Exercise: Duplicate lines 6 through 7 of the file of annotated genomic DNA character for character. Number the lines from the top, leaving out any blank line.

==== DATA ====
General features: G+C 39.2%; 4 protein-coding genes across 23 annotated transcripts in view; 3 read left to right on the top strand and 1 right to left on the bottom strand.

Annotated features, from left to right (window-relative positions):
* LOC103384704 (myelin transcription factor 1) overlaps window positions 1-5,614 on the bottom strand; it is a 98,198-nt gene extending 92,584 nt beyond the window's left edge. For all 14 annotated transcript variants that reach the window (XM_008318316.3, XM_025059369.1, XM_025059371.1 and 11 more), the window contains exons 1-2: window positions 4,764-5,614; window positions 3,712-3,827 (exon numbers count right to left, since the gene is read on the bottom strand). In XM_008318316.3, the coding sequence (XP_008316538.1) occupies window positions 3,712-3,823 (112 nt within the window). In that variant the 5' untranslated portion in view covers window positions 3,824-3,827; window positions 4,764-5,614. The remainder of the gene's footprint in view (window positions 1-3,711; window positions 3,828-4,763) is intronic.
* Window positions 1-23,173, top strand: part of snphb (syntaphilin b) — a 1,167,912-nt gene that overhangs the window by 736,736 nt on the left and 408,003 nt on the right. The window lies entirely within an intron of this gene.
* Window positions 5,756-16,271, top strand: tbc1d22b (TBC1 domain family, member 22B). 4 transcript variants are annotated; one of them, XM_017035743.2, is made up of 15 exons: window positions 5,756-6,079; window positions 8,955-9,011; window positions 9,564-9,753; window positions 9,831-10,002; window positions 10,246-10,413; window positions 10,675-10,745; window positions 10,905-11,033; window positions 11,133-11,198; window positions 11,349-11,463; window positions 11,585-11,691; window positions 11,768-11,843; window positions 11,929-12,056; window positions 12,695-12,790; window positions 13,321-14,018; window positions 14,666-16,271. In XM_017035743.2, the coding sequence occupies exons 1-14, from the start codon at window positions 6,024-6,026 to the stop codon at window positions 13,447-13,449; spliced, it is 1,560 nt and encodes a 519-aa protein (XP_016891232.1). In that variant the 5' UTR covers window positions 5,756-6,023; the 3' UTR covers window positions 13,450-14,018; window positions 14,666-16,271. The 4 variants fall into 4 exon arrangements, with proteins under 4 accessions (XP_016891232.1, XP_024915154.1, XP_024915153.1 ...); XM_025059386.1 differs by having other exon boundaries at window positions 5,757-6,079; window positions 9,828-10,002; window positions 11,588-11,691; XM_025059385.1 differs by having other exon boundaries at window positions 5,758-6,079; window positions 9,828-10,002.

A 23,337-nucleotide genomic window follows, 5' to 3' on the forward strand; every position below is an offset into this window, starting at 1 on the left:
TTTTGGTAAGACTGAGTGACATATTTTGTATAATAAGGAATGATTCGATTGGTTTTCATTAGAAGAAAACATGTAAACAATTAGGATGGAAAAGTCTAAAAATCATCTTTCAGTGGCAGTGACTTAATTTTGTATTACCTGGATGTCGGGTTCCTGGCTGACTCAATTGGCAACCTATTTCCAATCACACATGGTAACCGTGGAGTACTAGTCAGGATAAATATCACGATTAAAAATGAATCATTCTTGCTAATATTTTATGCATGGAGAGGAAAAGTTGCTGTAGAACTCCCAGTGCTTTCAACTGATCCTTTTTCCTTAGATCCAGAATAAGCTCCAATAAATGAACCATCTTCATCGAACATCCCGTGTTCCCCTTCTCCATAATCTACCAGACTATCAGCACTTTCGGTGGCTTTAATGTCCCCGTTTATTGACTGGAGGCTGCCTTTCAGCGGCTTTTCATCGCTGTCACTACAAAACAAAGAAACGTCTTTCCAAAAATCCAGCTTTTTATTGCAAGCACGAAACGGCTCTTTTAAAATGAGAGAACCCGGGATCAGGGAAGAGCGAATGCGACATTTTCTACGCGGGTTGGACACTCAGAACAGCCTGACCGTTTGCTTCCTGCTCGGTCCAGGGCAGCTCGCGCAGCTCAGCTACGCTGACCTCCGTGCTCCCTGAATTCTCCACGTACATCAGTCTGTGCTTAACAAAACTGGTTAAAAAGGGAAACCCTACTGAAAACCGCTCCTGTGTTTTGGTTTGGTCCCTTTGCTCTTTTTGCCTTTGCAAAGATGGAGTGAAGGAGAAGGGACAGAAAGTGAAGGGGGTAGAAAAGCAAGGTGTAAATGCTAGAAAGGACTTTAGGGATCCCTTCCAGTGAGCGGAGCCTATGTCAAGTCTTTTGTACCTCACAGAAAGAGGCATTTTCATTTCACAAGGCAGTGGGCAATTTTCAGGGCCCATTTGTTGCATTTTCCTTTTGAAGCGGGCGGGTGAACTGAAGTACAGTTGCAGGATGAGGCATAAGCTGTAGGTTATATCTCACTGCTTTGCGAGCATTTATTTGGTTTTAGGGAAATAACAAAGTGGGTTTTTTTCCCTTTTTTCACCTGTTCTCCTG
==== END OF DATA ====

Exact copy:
A 23,337-nucleotide genomic window follows, 5' to 3' on the forward strand; every position below is an offset into this window, starting at 1 on the left:
TTTTGGTAAGACTGAGTGACATATTTTGTATAATAAGGAATGATTCGATTGGTTTTCATTAGAAGAAAACATGTAAACAATTAGGATGGAAAAGTCTAAAAATCATCTTTCAGTGGCAGTGACTTAATTTTGTATTACCTGGATGTCGGGTTCCTGGCTGACTCAATTGGCAACCTATTTCCAATCACACATGGTAACCGTGGAGTACTAGTCAGGATAAATATCACGATTAAAAATGAATCATTCTTGCTAATATTTTATGCATGGAGAGGAAAAGTTGCTGTAGAACTCCCAGTGCTTTCAACTGATCCTTTTTCCTTAGATCCAGAATAAGCTCCAATAAATGAACCATCTTCATCGAACATCCCGTGTTCCCCTTCTCCATAATCTACCAGACTATCAGCACTTTCGGTGGCTTTAATGTCCCCGTTTATTGACTGGAGGCTGCCTTTCAGCGGCTTTTCATCGCTGTCACTACAAAACAAAGAAACGTCTTTCCAAAAATCCAGCTTTTTATTGCAAGCACGAAACGGCTCTTTTAAAATGAGAGAACCCGGGATCAGGGAAGAGCGAATGCGACATTTTCTACGCGGGTTGGACACTCAGAACAGCCTGACCGTTTGCTTCCTGCTCGGTCCAGGGCAGCTCGCGCAGCTCAGCTACGCTGACCTCCGTGCTCCCTGAATTCTCCACGTACATCAGTCTGTGCTTAACAAAACTGGTTAAAAAGGGAAACCCTACTGAAAACCGCTCCTGTGTTTTGGTTTGGTCCCTTTGCTCTTTTTGCCTTTGCAAAGATGGAGTGAAGGAGAAGGGACAGAAAGTGAAGGGGGTAGAAAAGCAAGGTGTAAATGCTAGAAAGGACTTTAGGGATCCCTTCCAGTGAGCGGAGCCTATGTCAAGTCTTTTGTACCTCACAGAAAGAGGCATTTTCATTTCACAAGGCAGTGGGCAATTTTCAGGGCCCATTTGTTGCATTTTCCTTTTGAAGCGGGCGGGTGAACTGAAGTACAGTTGCAGGATGAGGCATAAGCTGTAGGTTATATCTCACTGCTTTGCGAGCATTTATTTGGTTTTAGGGAAATAACAAAGTGGGTTTTTTTCCCTTTTTTCACCTGTTCTCCTG